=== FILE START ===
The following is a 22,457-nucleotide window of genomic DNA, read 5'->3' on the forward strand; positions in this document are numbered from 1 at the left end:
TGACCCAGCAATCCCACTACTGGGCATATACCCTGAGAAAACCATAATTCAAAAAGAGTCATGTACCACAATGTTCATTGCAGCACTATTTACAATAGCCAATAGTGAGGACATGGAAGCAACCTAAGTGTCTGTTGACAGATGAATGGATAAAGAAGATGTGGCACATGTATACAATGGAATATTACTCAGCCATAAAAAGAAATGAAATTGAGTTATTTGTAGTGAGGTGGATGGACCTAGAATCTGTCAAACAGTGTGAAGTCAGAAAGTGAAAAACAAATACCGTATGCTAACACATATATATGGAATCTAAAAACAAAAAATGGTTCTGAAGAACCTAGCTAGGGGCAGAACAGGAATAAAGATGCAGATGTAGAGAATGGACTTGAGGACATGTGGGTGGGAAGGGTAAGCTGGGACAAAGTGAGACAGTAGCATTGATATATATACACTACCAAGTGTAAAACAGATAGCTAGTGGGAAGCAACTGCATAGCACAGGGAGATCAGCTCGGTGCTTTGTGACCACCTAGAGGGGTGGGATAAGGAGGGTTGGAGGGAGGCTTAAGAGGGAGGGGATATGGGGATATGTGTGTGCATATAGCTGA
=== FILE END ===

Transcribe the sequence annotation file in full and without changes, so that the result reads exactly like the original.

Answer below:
The following is a 22,457-nucleotide window of genomic DNA, read 5'->3' on the forward strand; positions in this document are numbered from 1 at the left end:
TGACCCAGCAATCCCACTACTGGGCATATACCCTGAGAAAACCATAATTCAAAAAGAGTCATGTACCACAATGTTCATTGCAGCACTATTTACAATAGCCAATAGTGAGGACATGGAAGCAACCTAAGTGTCTGTTGACAGATGAATGGATAAAGAAGATGTGGCACATGTATACAATGGAATATTACTCAGCCATAAAAAGAAATGAAATTGAGTTATTTGTAGTGAGGTGGATGGACCTAGAATCTGTCAAACAGTGTGAAGTCAGAAAGTGAAAAACAAATACCGTATGCTAACACATATATATGGAATCTAAAAACAAAAAATGGTTCTGAAGAACCTAGCTAGGGGCAGAACAGGAATAAAGATGCAGATGTAGAGAATGGACTTGAGGACATGTGGGTGGGAAGGGTAAGCTGGGACAAAGTGAGACAGTAGCATTGATATATATACACTACCAAGTGTAAAACAGATAGCTAGTGGGAAGCAACTGCATAGCACAGGGAGATCAGCTCGGTGCTTTGTGACCACCTAGAGGGGTGGGATAAGGAGGGTTGGAGGGAGGCTTAAGAGGGAGGGGATATGGGGATATGTGTGTGCATATAGCTGA